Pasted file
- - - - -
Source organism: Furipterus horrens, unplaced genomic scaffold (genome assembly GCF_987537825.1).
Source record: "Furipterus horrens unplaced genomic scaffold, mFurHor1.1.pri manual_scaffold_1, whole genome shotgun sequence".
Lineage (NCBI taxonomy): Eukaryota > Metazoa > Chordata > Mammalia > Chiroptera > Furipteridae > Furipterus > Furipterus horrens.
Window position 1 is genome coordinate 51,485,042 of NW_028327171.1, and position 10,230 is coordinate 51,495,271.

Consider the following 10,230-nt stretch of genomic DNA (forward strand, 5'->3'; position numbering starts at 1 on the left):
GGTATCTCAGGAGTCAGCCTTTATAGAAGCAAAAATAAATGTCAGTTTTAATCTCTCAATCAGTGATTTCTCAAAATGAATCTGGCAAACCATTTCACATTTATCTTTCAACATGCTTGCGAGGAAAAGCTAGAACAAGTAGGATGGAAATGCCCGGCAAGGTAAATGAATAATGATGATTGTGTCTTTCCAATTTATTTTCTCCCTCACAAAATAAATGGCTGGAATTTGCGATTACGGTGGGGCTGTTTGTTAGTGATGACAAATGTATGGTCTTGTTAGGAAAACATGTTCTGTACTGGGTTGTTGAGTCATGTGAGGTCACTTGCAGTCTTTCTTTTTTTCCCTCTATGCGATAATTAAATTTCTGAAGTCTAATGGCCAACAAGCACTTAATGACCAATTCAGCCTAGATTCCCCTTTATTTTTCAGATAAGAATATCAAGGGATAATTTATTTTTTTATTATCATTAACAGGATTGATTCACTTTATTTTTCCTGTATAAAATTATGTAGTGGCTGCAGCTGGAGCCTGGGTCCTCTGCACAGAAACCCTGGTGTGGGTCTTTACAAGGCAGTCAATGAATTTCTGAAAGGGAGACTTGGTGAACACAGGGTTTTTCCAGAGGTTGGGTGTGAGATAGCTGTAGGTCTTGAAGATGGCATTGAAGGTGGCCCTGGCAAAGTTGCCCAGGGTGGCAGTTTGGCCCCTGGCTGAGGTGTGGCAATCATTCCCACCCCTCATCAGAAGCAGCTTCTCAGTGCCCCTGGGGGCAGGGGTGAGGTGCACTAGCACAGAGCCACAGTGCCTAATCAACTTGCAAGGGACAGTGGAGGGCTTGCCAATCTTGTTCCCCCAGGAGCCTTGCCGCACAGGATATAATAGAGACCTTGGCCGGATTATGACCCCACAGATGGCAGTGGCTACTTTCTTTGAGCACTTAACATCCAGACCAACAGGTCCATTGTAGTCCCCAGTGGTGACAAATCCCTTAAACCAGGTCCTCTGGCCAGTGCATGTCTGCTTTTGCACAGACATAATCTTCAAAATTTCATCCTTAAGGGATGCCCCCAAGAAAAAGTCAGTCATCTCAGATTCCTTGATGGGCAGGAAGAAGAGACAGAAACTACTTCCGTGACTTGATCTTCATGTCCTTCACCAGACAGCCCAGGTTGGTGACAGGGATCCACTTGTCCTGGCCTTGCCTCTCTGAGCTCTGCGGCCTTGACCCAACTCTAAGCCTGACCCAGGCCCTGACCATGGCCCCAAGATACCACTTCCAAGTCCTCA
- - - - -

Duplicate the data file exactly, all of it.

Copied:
Source organism: Furipterus horrens, unplaced genomic scaffold (genome assembly GCF_987537825.1).
Source record: "Furipterus horrens unplaced genomic scaffold, mFurHor1.1.pri manual_scaffold_1, whole genome shotgun sequence".
Lineage (NCBI taxonomy): Eukaryota > Metazoa > Chordata > Mammalia > Chiroptera > Furipteridae > Furipterus > Furipterus horrens.
Window position 1 is genome coordinate 51,485,042 of NW_028327171.1, and position 10,230 is coordinate 51,495,271.

Consider the following 10,230-nt stretch of genomic DNA (forward strand, 5'->3'; position numbering starts at 1 on the left):
GGTATCTCAGGAGTCAGCCTTTATAGAAGCAAAAATAAATGTCAGTTTTAATCTCTCAATCAGTGATTTCTCAAAATGAATCTGGCAAACCATTTCACATTTATCTTTCAACATGCTTGCGAGGAAAAGCTAGAACAAGTAGGATGGAAATGCCCGGCAAGGTAAATGAATAATGATGATTGTGTCTTTCCAATTTATTTTCTCCCTCACAAAATAAATGGCTGGAATTTGCGATTACGGTGGGGCTGTTTGTTAGTGATGACAAATGTATGGTCTTGTTAGGAAAACATGTTCTGTACTGGGTTGTTGAGTCATGTGAGGTCACTTGCAGTCTTTCTTTTTTTCCCTCTATGCGATAATTAAATTTCTGAAGTCTAATGGCCAACAAGCACTTAATGACCAATTCAGCCTAGATTCCCCTTTATTTTTCAGATAAGAATATCAAGGGATAATTTATTTTTTTATTATCATTAACAGGATTGATTCACTTTATTTTTCCTGTATAAAATTATGTAGTGGCTGCAGCTGGAGCCTGGGTCCTCTGCACAGAAACCCTGGTGTGGGTCTTTACAAGGCAGTCAATGAATTTCTGAAAGGGAGACTTGGTGAACACAGGGTTTTTCCAGAGGTTGGGTGTGAGATAGCTGTAGGTCTTGAAGATGGCATTGAAGGTGGCCCTGGCAAAGTTGCCCAGGGTGGCAGTTTGGCCCCTGGCTGAGGTGTGGCAATCATTCCCACCCCTCATCAGAAGCAGCTTCTCAGTGCCCCTGGGGGCAGGGGTGAGGTGCACTAGCACAGAGCCACAGTGCCTAATCAACTTGCAAGGGACAGTGGAGGGCTTGCCAATCTTGTTCCCCCAGGAGCCTTGCCGCACAGGATATAATAGAGACCTTGGCCGGATTATGACCCCACAGATGGCAGTGGCTACTTTCTTTGAGCACTTAACATCCAGACCAACAGGTCCATTGTAGTCCCCAGTGGTGACAAATCCCTTAAACCAGGTCCTCTGGCCAGTGCATGTCTGCTTTTGCACAGACATAATCTTCAAAATTTCATCCTTAAGGGATGCCCCCAAGAAAAAGTCAGTCATCTCAGATTCCTTGATGGGCAGGAAGAAGAGACAGAAACTACTTCCGTGACTTGATCTTCATGTCCTTCACCAGACAGCCCAGGTTGGTGACAGGGATCCACTTGTCCTGGCCTTGCCTCTCTGAGCTCTGCGGCCTTGACCCAACTCTAAGCCTGACCCAGGCCCTGACCATGGCCCCAAGATACCACTTCCAAGTCCTCA